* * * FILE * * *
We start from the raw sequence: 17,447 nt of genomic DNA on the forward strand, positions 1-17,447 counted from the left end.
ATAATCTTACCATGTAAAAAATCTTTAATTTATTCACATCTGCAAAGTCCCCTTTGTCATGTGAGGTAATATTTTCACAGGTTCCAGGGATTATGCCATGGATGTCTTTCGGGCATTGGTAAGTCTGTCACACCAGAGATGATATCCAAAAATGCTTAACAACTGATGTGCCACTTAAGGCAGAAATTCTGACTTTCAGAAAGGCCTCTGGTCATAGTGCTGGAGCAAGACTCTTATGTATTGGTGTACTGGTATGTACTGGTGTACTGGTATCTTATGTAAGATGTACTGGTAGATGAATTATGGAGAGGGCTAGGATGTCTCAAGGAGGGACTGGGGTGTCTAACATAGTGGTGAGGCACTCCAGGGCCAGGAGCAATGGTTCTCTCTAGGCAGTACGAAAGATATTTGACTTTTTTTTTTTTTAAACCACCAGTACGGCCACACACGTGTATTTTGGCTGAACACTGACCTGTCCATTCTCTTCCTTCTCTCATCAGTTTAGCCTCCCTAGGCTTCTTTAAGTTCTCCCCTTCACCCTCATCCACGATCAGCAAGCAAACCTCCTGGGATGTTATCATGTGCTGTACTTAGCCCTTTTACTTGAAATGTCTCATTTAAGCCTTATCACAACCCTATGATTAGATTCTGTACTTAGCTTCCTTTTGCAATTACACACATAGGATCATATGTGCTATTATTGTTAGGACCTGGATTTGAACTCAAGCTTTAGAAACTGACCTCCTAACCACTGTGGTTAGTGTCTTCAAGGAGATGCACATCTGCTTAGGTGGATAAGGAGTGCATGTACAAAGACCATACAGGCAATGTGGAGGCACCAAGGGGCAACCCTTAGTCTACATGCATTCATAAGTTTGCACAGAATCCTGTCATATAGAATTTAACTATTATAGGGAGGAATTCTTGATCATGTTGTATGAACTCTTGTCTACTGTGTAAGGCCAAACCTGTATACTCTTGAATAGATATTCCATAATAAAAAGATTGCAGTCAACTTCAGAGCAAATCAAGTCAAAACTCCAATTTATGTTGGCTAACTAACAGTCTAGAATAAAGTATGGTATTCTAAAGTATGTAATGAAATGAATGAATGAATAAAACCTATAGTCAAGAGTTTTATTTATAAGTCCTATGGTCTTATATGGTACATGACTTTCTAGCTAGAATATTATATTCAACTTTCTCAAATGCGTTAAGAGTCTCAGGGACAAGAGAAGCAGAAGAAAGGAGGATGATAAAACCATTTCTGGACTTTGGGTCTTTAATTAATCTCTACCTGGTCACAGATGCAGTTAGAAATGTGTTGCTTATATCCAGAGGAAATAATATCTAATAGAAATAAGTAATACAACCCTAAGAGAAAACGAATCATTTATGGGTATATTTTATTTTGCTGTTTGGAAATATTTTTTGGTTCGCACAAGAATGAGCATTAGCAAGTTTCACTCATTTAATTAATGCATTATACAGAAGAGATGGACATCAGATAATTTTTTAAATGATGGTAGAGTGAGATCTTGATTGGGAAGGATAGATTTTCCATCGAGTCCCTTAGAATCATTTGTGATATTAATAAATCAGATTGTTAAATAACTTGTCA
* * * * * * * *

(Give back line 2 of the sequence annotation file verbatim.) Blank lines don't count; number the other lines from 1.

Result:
ATAATCTTACCATGTAAAAAATCTTTAATTTATTCACATCTGCAAAGTCCCCTTTGTCATGTGAGGTAATATTTTCACAGGTTCCAGGGATTATGCCATGGATGTCTTTCGGGCATTGGTAAGTCTGTCACACCAGAGATGATATCCAAAAATGCTTAACAACTGATGTGCCACTTAAGGCAGAAATTCTGACTTTCAGAAAGGCCTCTGGTCATAGTGCTGGAGCAAGACTCTTATGTATTGGTGTACTGGTATGTACTGGTGTACTGGTATCTTATGTAAGATGTACTGGTAGATGAATTATGGAGAGGGCTAGGATGTCTCAAGGAGGGACTGGGGTGTCTAACATAGTGGTGAGGCACTCCAGGGCCAGGAGCAATGGTTCTCTCTAGGCAGTACGAAAGATATTTGACTTTTTTTTTTTTTAAACCACCAGTACGGCCACACACGTGTATTTTGGCTGAACACTGACCTGTCCATTCTCTTCCTTCTCTCATCAGTTTAGCCTCCCTAGGCTTCTTTAAGTTCTCCCCTTCACCCTCATCCACGATCAGCAAGCAAACCTCCTGGGATGTTATCATGTGCTGTACTTAGCCCTTTTACTTGAAATGTCTCATTTAAGCCTTATCACAACCCTATGATTAGATTCTGTACTTAGCTTCCTTTTGCAATTACACACATAGGATCATATGTGCTATTATTGTTAGGACCTGGATTTGAACTCAAGCTTTAGAAACTGACCTCCTAACCACTGTGGTTAGTGTCTTCAAGGAGATGCACATCTGCTTAGGTGGATAAGGAGTGCATGTACAAAGACCATACAGGCAATGTGGAGGCACCAAGGGGCAACCCTTAGTCTACATGCATTCATAAGTTTGCACAGAATCCTGTCATATAGAATTTAACTATTATAGGGAGGAATTCTTGATCATGTTGTATGAACTCTTGTCTACTGTGTAAGGCCAAACCTGTATACTCTTGAATAGATATTCCATAATAAAAAGATTGCAGTCAACTTCAGAGCAAATCAAGTCAAAACTCCAATTTATGTTGGCTAACTAACAGTCTAGAATAAAGTATGGTATTCTAAAGTATGTAATGAAATGAATGAATGAATAAAACCTATAGTCAAGAGTTTTATTTATAAGTCCTATGGTCTTATATGGTACATGACTTTCTAGCTAGAATATTATATTCAACTTTCTCAAATGCGTTAAGAGTCTCAGGGACAAGAGAAGCAGAAGAAAGGAGGATGATAAAACCATTTCTGGACTTTGGGTCTTTAATTAATCTCTACCTGGTCACAGATGCAGTTAGAAATGTGTTGCTTATATCCAGAGGAAATAATATCTAATAGAAATAAGTAATACAACCCTAAGAGAAAACGAATCATTTATGGGTATATTTTATTTTGCTGTTTGGAAATATTTTTTGGTTCGCACAAGAATGAGCATTAGCAAGTTTCACTCATTTAATTAATGCATTATACAGAAGAGATGGACATCAGATAATTTTTTAAATGATGGTAGAGTGAGATCTTGATTGGGAAGGATAGATTTTCCATCGAGTCCCTTAGAATCATTTGTGATATTAATAAATCAGATTGTTAAATAACTTGTCA